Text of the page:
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Scientists shed light on legume evolution by unravelling genome sequence

An international team of scientists has sequenced the genome of Medicago, a member of the large Fabaceae group of flowering plants and a long-established model for the study of legume biology. The scientists have successfully mapped out around 94% of its genes. Their findings...

An international team of scientists has sequenced the genome of Medicago, a member of the large Fabaceae group of flowering plants and a long-established model for the study of legume biology. The scientists have successfully mapped out around 94% of its genes. Their findings give us an insight into how Papilionoideae, the largest of the three Fabaceae subfamilies evolve. The Papilionoideae subfamily includes peas, soybean and all legumes that are grown as crops. The study, which brought together 128 scientists from, Belgium, France Germany, Nigeria, Saudi Arabia, South Korea, the United Kingdom and the United States received EUR 14 750 955 of funding from the GRAIN LEGUMES ('New strategies to improve grain legumes for food and feed') project, which was funded as part of the 'Food Quality and Safety' Thematic area of the EU's Sixth Framework Programme (FP6). One genetic trait of plants in the Papilionoideae subfamily is that they can house bacteria which can provide them with nitrogen from the air. In this new study, the team has uncovered that this useful trait can in part be attributed to a genetic event that occurred 58 million years ago when duplicate genes of the whole genome were created. 'The details of the genome shed new light on Medicago, the plant model that will help unlock the workings of nitrogen fixation we hope within our lifetime,' said one of the study authors Professor Giles Oldroyd from the John Innes Centre in the United Kingdom. Gene duplication allows new mutations and functions to develop, while maintaining the roles of original genes. This gene mutation in papilionoid legumes is what made them so successful and resilient, and enhanced their value to humans. In the Papilionoideae subfamily, these additional genes became specialised for functions related to the root nodule, an organ formed by legumes to store symbiotic nitrogen-fixing rhizobial bacteria, which do the job of providing their hosts with a form nitrogen they can use while the host plant provides the bacteria with sugars and proteins. The GRAIN LEGUMES project was launched with the aim of helping the EU meet the challenge of providing high-quality protein for both animal and human consumption. Currently, Europe imports about 70% of its plant protein; much of this could be produced on home turf. For humans, grain legumes have a high nutritional value. They are an excellent source of high-quality plant protein for animal feed. In addition, by using legumes in arable crop rotations, the need for fertiliser is reduced. Despite all these advantages, grain legumes remain underused by European farmers mainly because of yield inconsistency. The GRAIN LEGUMES project aimed to carry out research that would help bring about the eventual increased use of grain legumes in Europe.For more information, please visit:John Innes Centre:http://www.jic.ac.uk/corporate/index.htm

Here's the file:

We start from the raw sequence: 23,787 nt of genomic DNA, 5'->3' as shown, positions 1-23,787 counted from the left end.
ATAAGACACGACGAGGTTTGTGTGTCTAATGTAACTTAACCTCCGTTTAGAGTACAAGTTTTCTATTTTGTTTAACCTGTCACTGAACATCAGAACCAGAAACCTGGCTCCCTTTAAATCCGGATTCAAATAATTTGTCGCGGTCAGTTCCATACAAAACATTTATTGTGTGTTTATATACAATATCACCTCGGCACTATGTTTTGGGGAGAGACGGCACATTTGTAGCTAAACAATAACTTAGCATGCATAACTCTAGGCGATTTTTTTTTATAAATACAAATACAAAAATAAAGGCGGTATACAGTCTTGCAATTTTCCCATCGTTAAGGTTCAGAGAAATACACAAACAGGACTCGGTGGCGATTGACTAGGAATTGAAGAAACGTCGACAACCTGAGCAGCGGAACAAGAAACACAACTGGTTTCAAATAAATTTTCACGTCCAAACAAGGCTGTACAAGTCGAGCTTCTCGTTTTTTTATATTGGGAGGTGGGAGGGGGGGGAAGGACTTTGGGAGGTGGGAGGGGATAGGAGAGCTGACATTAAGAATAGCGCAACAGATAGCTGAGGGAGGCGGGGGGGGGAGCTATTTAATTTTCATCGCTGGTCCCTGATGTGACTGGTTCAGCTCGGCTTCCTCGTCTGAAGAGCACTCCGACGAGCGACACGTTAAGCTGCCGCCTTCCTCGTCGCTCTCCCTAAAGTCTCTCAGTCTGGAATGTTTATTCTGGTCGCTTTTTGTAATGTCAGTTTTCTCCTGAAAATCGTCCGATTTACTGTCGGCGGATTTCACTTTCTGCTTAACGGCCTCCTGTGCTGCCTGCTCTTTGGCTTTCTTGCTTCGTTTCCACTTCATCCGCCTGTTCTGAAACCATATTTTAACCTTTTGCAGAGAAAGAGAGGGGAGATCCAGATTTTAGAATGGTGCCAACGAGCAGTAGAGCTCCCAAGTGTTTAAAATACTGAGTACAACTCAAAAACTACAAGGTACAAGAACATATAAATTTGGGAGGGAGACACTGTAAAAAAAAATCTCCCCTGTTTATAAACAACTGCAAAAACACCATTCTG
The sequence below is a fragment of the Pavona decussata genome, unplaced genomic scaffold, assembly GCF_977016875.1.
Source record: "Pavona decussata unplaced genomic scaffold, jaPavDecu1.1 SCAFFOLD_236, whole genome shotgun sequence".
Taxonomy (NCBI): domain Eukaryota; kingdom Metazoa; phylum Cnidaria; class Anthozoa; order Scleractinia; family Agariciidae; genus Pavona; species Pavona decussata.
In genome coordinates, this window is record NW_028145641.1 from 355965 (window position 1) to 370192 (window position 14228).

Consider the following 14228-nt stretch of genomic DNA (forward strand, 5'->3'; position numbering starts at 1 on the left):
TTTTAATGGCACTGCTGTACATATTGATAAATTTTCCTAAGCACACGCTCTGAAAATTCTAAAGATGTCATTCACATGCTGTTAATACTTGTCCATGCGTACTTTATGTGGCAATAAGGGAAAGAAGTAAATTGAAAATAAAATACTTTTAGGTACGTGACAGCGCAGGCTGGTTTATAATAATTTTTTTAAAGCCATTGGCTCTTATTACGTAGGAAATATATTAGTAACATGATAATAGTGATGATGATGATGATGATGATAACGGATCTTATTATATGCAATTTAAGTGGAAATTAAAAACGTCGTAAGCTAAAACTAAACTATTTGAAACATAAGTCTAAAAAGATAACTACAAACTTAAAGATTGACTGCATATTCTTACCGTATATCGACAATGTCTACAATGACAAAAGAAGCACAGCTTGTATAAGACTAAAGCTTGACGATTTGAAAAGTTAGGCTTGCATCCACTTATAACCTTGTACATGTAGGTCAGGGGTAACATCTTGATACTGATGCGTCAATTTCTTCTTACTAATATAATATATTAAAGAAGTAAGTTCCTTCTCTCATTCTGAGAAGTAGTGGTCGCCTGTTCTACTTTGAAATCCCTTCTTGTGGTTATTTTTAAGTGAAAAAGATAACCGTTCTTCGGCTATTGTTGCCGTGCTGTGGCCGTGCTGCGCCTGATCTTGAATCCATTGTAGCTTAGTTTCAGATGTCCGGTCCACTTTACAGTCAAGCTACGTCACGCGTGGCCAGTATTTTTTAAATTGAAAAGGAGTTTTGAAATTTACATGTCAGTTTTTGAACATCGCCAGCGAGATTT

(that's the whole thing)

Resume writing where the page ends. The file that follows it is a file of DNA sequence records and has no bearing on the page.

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Belgium, Germany, France, South Korea, Nigeria, Saudi Arabia, United Kingdom, United States

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